If you've read this far, you might be a professional in the death care industry.  Maybe you are not a licensed funeral directory, but perhaps your work is related to a cemetery, church, or hospital.  I ask that you keep reading about Green Funerals and if you aren't already, be prepared to have conversations with people like Margaret.  Her family will benefit from the help of a funeral service professional when she passes.  There's value in the services a funeral director provides to ensure Margaret receives the right-of-passage she desires and her family is left with peace of mind knowing that all the details a funeral requires have been tended to by a professional.

Monday, October 1, 2012

The Memorial Tree

This column originally appeared in the October, 2012 issue of Funeral Home and Cemetery News by Nomis Publications, Inc.

The Memorial Tree

A simple gesture and a lasting legacy

Plant a Memorial Tree
For thousands of years and around the world people have been planting trees in honor of loved ones lost.  For survivors, planting a memorial tree is a simple gesture that will benefit the earth and many generations to come.  It is a yin-yang of a sort--the end of one life honored by the creation of a new life.  It is in this simple act that many people find comfort.  For some, a living memorial tree is a pleasant reminder as the years pass and the tree grows to maturity keeping the memories of loved ones alive to share with the children of the next generation.

There is so much value in trees.  There are few opportunities in life where a tiny investment--less than a few pennies to plant a single tree from seed--can return so much value year after year.  The rewards compound each year as a tree matures and continues to sequester carbon, absorb storm water runoff, and shade our streets and homes.  Real estate sales data shows that property with mature trees sells for a 15% to 20% premium over property without trees.  The shade of one tree and the cooling affect of releasing water vapor from its leaves on the south side of a home can reduce energy costs by as much as 12% for a home or small business.  Various methods of appraising different species of trees suggest the value of even a 15 year old tree is at least $1000 and could be upwards of $10,000.  There are very few investments that can compound from a few pennies to thousands of dollars in 15 or 20 years--perhaps none as certain as a tree.

The Memorial Tree is one way the entire death care industry could participate in sustainability.   Any service provider in death care--funeral homes, churches, cemeteries, hospices, hospitals, vault companies--could complement their products and services with a memorial tree planting kit.  This inexpensive gift would not only help green our industry, but would also generate much goodwill as a kind gesture to the family of the deceased.

Many in the death care industry have made a memorial tree a standard part of their practice.  Years ago, Steve Mitchell, owner of Thompson Funeral Home in Wonewoc, Wisconsin, would send a memorial tree in time for Arbor Day to all of the families that he serviced in the previous year.  Steve expressed to me how he received thank-you letters and goodwill from those families for years and years afterward.  Sadly, Steve discontinued this practice when the partnering vendor who prepared and shipped the trees stopped providing the service several years ago.  This story is the reason that we, at the Northwoods Casket Company, have worked with the DNR and forestry experts to create our own memorial tree planting kit.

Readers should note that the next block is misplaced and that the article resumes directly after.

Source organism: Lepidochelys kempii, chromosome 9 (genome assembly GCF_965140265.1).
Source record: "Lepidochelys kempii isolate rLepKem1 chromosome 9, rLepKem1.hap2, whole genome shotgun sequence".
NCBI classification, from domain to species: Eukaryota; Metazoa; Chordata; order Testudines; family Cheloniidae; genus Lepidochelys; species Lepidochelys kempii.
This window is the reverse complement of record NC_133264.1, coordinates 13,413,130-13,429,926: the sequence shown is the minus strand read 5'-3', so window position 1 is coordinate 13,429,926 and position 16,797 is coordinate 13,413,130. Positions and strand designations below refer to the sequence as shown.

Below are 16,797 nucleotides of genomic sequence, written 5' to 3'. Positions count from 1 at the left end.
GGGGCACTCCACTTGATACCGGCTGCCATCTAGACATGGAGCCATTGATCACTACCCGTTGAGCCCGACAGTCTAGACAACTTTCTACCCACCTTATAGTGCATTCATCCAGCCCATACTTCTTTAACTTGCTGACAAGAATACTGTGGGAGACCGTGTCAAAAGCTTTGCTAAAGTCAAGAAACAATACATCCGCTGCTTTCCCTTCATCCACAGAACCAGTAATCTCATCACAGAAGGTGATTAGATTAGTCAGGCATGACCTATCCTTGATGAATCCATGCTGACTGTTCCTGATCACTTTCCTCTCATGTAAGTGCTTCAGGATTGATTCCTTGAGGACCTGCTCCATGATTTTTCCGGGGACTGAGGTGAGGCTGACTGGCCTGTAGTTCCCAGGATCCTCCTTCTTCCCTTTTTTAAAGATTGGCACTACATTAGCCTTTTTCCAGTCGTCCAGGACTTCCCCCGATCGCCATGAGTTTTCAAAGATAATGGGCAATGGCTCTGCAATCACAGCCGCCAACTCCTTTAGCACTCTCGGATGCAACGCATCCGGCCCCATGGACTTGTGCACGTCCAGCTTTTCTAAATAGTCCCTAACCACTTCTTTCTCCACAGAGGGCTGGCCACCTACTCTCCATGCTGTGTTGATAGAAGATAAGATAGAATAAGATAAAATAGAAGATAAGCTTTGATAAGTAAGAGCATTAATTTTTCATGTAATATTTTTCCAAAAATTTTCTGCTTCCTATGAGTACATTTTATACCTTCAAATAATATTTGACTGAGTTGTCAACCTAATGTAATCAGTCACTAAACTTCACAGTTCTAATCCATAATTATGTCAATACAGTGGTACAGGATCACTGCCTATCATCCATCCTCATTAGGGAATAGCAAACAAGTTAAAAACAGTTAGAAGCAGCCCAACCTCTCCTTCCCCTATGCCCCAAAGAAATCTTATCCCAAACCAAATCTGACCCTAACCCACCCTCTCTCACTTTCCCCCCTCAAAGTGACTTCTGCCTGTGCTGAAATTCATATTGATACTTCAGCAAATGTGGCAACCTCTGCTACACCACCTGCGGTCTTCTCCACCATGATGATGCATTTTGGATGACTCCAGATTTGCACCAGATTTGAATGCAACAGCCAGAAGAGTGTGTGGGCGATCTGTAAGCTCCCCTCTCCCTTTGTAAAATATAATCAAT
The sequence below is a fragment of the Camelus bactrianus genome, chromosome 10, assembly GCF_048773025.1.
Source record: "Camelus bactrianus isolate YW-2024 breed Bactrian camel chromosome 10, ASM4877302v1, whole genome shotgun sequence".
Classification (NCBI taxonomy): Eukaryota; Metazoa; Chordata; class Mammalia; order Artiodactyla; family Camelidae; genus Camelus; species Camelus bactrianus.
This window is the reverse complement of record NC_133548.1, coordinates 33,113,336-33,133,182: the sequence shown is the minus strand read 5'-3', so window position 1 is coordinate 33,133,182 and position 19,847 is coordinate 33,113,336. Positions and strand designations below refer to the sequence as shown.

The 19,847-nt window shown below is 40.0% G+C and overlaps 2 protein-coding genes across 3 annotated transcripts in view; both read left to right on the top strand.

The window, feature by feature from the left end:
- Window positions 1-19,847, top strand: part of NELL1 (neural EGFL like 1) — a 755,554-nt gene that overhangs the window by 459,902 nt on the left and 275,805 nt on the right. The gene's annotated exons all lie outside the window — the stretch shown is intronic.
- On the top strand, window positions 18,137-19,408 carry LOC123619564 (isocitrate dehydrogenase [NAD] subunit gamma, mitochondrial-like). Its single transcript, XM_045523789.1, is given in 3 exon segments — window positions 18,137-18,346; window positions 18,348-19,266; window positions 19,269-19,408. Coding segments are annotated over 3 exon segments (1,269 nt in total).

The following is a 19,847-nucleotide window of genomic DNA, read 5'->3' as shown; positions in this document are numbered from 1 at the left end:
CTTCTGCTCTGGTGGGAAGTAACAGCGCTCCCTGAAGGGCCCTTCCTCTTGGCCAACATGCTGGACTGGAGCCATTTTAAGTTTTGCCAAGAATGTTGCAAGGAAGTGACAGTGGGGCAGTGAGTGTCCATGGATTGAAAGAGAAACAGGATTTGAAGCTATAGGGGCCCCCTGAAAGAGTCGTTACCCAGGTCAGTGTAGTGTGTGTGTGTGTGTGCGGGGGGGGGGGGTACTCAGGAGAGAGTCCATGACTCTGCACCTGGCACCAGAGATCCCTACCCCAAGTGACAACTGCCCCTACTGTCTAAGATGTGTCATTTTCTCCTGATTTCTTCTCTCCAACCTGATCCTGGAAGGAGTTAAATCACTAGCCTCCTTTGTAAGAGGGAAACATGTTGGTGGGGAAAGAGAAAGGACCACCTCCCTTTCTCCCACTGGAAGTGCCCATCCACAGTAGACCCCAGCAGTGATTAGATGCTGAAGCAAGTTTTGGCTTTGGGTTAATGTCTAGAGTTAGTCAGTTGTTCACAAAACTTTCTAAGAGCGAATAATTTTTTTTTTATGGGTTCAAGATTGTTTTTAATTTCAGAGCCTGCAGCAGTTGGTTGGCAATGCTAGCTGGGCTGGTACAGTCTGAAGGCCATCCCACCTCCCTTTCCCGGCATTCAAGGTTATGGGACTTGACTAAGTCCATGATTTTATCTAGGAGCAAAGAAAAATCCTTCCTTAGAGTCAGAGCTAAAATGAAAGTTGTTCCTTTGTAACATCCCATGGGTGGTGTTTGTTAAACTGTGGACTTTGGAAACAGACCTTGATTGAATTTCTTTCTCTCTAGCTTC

What if the death care industry were to expand the practice of planting a memorial tree to all funerals?  What if planting a memorial tree were as common place in funerals as sending flowers?  Imagine the goodwill, the value created in our communities, and the environmental impact of the trees we could plant.  Would you like to give it a try?

If you'd like to try a memorial tree planting kit, we'll send you one for free.  Our kit includes 50 seeds for up to 5 species of trees appropriate for planting in both urban and forest settings.  We've prepared simple 3-step instructions for germinating and planting the seeds.  The little peat pots included in the kit are easy to start indoors and then you simply transplant the whole pot come Arbor Day (in North America, anyway).  Learn more about our memorial tree kit and get one for free on-line at  (Enter coupon code MAPLE.)

Saturday, September 1, 2012

The Golden Circle of Motivation

This column originally appeared in the September, 2012 issue of Funeral Home and Cemetery News by Nomis Publications, Inc.

The Golden Circle of Motivation
The art of explaining why

A friend recently shared with me an inspiring TED talk by Simon Sinek that introduces a visual model of motivation that can be applied to both individuals and organizations.  This model has three concentric circles--it looks like an archery target.  In the outer most circle, Simon writes "What" to represent the idea that all enterprises know what they do.  At the Northwoods Casket company, we manufacture and sell green caskets.  Most organizations create their marketing messages from what their business sells (ex. Want to buy an eco-friendly casket?).
"Want to buy an eco-friendly casket?"